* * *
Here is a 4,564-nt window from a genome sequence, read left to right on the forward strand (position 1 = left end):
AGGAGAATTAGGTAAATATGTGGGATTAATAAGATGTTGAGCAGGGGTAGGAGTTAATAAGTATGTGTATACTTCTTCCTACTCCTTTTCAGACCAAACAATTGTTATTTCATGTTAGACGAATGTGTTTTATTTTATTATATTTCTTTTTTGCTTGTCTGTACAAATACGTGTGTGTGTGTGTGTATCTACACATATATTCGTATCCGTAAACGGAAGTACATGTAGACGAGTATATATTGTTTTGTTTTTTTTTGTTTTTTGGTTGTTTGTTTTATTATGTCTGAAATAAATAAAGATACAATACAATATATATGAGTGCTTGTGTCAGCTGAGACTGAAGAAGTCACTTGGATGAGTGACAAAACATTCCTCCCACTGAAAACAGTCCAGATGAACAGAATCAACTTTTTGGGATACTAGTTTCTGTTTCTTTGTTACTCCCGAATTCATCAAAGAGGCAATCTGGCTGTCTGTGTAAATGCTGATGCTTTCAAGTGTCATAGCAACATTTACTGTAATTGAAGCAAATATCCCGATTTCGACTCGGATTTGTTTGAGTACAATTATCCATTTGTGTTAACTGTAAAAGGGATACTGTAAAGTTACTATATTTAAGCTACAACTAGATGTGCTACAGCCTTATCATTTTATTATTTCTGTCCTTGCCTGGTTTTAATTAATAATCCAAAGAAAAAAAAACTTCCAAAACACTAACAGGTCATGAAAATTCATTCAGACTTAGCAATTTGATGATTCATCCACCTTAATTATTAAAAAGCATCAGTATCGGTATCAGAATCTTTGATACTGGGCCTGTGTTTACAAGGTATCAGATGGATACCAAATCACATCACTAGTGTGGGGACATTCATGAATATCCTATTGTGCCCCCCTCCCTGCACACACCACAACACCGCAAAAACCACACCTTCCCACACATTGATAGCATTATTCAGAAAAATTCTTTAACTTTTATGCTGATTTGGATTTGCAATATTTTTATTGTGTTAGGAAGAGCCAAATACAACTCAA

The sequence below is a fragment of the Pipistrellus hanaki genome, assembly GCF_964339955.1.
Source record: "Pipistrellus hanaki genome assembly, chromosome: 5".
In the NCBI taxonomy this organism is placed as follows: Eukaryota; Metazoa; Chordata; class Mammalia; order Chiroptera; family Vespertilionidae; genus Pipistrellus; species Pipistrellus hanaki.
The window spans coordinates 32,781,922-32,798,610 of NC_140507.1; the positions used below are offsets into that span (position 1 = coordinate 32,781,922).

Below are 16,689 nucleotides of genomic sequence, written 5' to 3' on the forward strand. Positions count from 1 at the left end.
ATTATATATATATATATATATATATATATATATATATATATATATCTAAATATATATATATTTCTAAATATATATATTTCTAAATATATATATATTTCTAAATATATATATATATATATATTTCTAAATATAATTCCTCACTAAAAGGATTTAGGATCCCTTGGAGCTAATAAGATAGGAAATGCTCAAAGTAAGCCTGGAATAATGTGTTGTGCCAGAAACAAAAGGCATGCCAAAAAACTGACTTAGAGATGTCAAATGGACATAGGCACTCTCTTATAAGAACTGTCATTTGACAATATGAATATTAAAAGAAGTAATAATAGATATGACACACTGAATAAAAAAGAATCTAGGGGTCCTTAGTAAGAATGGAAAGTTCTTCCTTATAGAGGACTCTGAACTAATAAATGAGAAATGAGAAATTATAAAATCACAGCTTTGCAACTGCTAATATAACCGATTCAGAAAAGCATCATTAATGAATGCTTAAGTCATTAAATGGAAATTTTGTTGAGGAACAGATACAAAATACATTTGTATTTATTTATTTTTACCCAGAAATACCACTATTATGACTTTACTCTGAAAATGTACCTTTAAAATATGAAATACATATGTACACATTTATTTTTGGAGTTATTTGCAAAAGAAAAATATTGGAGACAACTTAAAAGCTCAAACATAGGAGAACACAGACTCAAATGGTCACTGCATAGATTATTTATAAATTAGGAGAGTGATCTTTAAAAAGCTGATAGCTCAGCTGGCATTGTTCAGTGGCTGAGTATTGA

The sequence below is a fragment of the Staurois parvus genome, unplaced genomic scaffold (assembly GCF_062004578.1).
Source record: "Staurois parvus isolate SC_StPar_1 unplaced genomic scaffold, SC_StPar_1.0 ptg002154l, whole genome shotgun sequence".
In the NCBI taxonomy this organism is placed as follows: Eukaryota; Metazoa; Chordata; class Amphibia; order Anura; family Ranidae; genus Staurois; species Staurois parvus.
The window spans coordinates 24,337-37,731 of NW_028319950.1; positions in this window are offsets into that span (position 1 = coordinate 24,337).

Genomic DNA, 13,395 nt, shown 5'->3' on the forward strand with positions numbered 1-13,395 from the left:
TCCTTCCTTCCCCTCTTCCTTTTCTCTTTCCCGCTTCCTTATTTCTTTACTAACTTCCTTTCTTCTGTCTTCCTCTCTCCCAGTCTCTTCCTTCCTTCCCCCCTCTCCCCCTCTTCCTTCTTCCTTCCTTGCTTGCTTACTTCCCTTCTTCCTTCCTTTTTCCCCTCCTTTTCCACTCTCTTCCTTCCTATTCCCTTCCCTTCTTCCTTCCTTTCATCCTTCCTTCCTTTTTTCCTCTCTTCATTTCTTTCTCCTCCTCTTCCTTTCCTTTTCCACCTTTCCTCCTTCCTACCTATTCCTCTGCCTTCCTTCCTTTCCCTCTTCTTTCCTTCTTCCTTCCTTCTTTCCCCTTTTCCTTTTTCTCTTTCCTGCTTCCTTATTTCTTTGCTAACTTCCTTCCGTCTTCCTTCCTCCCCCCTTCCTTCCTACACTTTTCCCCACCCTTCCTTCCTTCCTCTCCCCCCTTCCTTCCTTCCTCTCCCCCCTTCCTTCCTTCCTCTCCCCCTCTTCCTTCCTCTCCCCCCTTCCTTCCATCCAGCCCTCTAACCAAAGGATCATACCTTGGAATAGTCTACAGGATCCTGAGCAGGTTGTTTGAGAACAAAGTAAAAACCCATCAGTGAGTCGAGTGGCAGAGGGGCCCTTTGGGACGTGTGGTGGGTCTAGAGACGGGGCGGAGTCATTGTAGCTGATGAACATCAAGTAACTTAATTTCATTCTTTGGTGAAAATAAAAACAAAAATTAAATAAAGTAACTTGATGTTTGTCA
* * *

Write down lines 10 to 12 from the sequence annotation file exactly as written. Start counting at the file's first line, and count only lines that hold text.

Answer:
Source record: "Staurois parvus isolate SC_StPar_1 unplaced genomic scaffold, SC_StPar_1.0 ptg002154l, whole genome shotgun sequence".
In the NCBI taxonomy this organism is placed as follows: Eukaryota; Metazoa; Chordata; class Amphibia; order Anura; family Ranidae; genus Staurois; species Staurois parvus.
The window spans coordinates 24,337-37,731 of NW_028319950.1; positions in this window are offsets into that span (position 1 = coordinate 24,337).